Age vs Youth: Longest Mile

An Average Runner’s Journey to Become a Middle Distance Runner…
So I’ve decided to try and become a middle distance runner. After years of running below my potential, I finally want to see what this body of mine can do. Thank you for checking out the Longest Mile Blog! Any feedback is hugely appreciated 🙂


Is age a barrier to being fast? Go to any track meet and you will see super-fast kids hammering round at a pace you could only dream of. We thought it would be fascinating to listen to the views of one of these potential future stars and ask if there is any hope for a thirty-something.

We spoke to Sam Maher. Sam is from Jersey, he is 18, and has been running since he was 9. Sam’s answer was pretty simple: if you can handle the pain, there’s hope.

Bugger.

The Interview

Hi Sam, so how long have you been running? Do you remember when you first fell in love with running?

Hello! I started running at the age of 9 in year 5 at school. I started to really love running a couple years later when I won my first inter-island cross country race.

What a start. How much do you think your running is natural talent, and how much do you think is simple hard work?

I think natural talent was shown during the early stages of my running and that’s what got me started. But it is hard work that has got me to where I am now. Talent can only get you so far.

What distance do you specialise in?

I specialise in 1500m and participate also in 800m and 5000m. I like 1500m because it combines a very fast pace with aerobic endurance. It really works the heart and lungs to the max.

Lungs to the max – that rings a bell! So how do you prepare your body, can you give us a basic overview of your week’s training?

I run 6 times a week, this includes 2/3 sessions on the track and 2 strength and conditioning sessions which I am on a programme for. I also do 1 hill session and a long run per week.

That sounds like quite a serious program there – what do you think is the most important component of your training?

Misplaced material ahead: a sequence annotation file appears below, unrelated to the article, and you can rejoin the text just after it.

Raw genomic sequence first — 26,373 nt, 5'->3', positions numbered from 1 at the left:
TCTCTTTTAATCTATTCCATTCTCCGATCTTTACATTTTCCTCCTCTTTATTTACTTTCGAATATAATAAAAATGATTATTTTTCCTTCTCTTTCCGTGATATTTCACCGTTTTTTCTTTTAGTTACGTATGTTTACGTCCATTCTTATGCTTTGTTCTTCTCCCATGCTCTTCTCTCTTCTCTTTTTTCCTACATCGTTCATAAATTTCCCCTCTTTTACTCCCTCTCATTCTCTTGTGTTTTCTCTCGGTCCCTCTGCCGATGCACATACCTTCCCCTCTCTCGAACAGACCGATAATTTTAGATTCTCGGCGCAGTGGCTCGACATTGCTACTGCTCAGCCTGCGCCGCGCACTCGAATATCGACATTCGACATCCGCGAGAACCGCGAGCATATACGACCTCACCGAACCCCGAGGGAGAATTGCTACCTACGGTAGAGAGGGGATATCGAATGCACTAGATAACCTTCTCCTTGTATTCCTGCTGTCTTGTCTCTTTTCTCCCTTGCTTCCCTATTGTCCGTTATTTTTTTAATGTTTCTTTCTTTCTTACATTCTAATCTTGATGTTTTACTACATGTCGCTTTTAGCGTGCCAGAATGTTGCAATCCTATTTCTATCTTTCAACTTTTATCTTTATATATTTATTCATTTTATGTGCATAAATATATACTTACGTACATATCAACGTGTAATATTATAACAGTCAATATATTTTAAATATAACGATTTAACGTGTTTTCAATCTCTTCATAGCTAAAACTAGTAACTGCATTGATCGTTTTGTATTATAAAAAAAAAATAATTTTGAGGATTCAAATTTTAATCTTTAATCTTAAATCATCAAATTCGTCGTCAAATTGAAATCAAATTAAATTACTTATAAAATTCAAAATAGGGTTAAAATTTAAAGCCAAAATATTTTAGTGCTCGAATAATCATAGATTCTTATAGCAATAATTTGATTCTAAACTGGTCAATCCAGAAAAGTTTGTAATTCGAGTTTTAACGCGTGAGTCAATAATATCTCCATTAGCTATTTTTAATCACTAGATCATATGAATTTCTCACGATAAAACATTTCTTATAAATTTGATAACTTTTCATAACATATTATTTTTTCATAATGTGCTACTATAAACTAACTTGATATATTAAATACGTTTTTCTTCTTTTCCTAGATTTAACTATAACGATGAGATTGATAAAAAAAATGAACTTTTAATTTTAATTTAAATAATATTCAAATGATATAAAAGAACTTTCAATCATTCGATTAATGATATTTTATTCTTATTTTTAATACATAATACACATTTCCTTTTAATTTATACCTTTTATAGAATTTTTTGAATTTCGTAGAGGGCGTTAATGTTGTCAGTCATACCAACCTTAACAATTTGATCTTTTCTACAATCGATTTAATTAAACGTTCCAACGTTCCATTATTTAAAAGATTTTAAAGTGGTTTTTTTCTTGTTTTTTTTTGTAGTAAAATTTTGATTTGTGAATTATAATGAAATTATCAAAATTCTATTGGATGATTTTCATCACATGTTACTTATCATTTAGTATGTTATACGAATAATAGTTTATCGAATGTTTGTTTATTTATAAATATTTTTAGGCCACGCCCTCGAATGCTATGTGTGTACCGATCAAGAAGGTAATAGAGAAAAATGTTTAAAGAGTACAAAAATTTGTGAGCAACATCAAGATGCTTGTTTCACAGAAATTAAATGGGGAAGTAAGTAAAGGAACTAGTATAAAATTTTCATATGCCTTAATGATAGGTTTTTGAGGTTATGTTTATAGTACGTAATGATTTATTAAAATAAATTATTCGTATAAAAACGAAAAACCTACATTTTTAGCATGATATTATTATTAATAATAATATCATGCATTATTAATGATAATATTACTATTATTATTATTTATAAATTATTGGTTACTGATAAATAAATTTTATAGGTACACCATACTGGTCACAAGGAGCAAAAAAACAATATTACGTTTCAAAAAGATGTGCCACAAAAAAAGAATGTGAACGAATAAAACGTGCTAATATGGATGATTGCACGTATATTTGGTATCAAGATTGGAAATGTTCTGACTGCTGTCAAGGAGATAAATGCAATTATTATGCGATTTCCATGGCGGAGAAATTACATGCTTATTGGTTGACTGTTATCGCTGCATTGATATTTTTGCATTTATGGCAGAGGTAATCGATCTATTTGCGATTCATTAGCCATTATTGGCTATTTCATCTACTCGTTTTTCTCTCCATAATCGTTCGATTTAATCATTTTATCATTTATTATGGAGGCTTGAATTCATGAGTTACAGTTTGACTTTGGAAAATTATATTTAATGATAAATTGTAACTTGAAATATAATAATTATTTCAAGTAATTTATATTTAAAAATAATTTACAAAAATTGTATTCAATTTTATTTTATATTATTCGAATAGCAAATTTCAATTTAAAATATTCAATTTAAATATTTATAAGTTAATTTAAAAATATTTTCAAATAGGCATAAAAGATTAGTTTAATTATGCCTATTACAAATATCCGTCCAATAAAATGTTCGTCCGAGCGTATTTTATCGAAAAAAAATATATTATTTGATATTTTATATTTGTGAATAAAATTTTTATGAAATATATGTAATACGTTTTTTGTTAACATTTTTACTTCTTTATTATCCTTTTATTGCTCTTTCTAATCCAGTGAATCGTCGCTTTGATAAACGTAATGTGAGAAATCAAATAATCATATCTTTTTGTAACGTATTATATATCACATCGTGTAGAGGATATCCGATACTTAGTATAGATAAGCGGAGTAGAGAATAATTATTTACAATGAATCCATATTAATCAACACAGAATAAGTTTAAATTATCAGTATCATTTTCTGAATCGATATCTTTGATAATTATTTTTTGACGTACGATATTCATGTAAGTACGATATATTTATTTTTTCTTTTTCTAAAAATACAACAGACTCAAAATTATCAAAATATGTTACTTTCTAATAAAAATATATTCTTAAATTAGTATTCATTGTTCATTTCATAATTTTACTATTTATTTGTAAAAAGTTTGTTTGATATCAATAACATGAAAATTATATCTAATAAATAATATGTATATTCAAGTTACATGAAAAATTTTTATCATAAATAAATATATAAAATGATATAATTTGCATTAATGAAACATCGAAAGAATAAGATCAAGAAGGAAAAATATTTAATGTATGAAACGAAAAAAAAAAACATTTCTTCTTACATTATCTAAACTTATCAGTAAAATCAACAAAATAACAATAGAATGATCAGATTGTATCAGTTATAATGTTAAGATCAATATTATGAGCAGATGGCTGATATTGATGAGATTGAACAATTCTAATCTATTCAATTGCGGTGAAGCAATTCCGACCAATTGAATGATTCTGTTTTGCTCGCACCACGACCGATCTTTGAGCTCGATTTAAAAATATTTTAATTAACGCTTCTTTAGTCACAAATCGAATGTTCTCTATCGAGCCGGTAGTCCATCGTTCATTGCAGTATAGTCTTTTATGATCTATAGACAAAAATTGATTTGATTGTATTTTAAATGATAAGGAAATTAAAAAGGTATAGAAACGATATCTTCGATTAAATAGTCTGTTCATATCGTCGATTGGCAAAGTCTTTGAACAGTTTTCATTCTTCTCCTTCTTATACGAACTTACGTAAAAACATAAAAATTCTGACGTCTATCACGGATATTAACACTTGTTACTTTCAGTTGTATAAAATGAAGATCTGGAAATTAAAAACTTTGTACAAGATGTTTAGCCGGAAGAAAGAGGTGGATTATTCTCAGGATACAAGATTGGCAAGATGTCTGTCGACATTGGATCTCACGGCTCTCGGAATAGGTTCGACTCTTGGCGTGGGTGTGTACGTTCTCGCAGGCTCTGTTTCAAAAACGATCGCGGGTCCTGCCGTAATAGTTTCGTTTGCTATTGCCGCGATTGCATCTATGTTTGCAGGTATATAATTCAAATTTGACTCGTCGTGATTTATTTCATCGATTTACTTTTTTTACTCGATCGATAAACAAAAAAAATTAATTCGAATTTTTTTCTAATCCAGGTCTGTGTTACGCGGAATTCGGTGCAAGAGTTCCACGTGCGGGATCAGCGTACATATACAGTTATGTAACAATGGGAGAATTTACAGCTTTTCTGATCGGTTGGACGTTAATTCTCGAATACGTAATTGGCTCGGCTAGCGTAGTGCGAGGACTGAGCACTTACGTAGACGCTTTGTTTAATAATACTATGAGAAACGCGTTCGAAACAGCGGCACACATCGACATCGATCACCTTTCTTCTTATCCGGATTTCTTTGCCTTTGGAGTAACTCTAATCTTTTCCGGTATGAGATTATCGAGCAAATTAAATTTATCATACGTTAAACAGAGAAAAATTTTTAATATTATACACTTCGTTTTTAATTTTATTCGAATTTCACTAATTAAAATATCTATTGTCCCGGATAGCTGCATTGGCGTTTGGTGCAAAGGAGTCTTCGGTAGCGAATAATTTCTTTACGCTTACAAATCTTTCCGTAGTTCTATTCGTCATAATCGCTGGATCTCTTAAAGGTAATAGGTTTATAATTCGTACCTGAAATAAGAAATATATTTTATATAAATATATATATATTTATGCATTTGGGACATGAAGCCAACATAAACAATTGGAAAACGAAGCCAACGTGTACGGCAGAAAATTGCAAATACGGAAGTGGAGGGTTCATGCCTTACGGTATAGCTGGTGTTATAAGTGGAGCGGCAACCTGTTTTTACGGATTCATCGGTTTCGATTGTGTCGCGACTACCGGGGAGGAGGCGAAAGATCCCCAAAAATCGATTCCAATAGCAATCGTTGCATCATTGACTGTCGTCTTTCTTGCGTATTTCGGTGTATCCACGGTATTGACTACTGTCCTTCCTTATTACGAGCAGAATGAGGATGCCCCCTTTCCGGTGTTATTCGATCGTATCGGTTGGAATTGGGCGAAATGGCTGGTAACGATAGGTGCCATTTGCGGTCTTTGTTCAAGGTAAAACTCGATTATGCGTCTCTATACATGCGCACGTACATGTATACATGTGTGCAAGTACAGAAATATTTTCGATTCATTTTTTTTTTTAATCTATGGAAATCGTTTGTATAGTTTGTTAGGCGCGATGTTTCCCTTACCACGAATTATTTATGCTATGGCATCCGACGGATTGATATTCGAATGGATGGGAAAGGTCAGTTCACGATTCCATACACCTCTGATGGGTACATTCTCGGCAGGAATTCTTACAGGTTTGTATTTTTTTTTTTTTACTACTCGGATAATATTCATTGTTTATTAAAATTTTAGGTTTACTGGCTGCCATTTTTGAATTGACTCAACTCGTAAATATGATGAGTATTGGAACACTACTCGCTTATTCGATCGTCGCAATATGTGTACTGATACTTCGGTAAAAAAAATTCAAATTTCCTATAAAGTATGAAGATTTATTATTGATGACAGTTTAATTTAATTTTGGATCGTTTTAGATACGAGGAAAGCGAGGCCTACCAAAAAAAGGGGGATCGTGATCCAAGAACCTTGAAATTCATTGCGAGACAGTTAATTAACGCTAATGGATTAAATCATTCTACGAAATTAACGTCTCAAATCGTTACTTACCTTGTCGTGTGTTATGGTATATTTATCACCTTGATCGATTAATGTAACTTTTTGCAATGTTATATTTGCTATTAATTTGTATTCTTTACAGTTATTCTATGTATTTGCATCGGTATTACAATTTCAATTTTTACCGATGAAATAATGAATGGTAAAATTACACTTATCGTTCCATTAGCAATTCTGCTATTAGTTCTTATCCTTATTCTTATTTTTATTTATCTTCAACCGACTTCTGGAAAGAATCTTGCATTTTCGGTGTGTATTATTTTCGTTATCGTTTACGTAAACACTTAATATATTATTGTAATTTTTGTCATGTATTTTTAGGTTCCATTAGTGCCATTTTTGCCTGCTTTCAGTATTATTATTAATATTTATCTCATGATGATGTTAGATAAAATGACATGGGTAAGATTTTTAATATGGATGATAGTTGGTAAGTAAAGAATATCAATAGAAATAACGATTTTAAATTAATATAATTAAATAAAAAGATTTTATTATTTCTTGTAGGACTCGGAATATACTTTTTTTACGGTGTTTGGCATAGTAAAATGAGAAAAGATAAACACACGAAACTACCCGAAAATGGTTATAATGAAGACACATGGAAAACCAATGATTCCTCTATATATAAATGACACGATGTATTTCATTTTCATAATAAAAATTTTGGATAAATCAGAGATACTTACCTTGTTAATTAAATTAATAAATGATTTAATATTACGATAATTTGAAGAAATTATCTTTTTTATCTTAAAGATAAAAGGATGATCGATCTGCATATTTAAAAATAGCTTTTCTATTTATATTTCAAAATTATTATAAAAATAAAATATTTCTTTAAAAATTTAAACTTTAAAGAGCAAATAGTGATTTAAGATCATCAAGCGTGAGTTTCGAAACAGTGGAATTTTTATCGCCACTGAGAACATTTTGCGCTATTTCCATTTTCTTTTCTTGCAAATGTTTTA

It’s difficult to say really, I believe you need speed work and reps at almost max intensity over 200-400m but also an endurance base with long runs for stamina to be able to maintain a fast sustained race pace.

So a few weeks ago I ran a 1500m, I came 9th out of 11. What race tips can you give in terms of strategy?

What I’d say is take it out at a pace you know you can sustain. If you go out too quick you’ll really feel it in the legs on the last lap. Leave some energy in reserve so you are able to kick up the pace during the final stages of the race. You want to be on the floor when you finish knowing that every single last bit of energy had been used effectively.

There’s clearly an advantage to starting MD young, do you think there’s much hope for an old git?

There is definitely hope. Most people who get into running later are not used to the intense pace involved in 1500m. If you are able to cross that pain barrier, I believe anyone can be successful at middle distance. You must have a strong mental attitude.

5k to marathon running has become very mainstream recently, especially amongst those who started running as adults. Do you think MD will follow suit?

I think it would be good if 1500m became mainstream as it would bring more competition and better times! I think participation levels will increase in MD as a consequence of more people running in general. Although people at a beginner level tend to be scared off by track training and racing, which is a shame and maybe something that needs to be looked at.

What does this year have in store for you running-wise?

This year I am competing in the Island Games in Gotland for 1500m. This will be my second Island Games and I hope to medal. I also hope to compete in my final year of English schools track and field. Then the main targets are the English Nationals and Scottish Nationals, where I will look to retain my 1500m silver medal, or better!

That’s a busy year. You will have to keep us up to date. Longer term, what are your big ambitions?

I currently am on a training programme towards competing in the 2018 Commonwealth Games on the Gold Coast in Australia and then the 2022 Commonwealth Games in Durban. Of course, like all MD runners, I really want to break the infamous 4-minute mile barrier.

Thanks to Sam Maher for agreeing to be interviewed by us. Check out Sam’s video below. Sam is on the look out for sponsorship to sustain his fledgeling career. Help support young talent in the UK – Watch and Share!!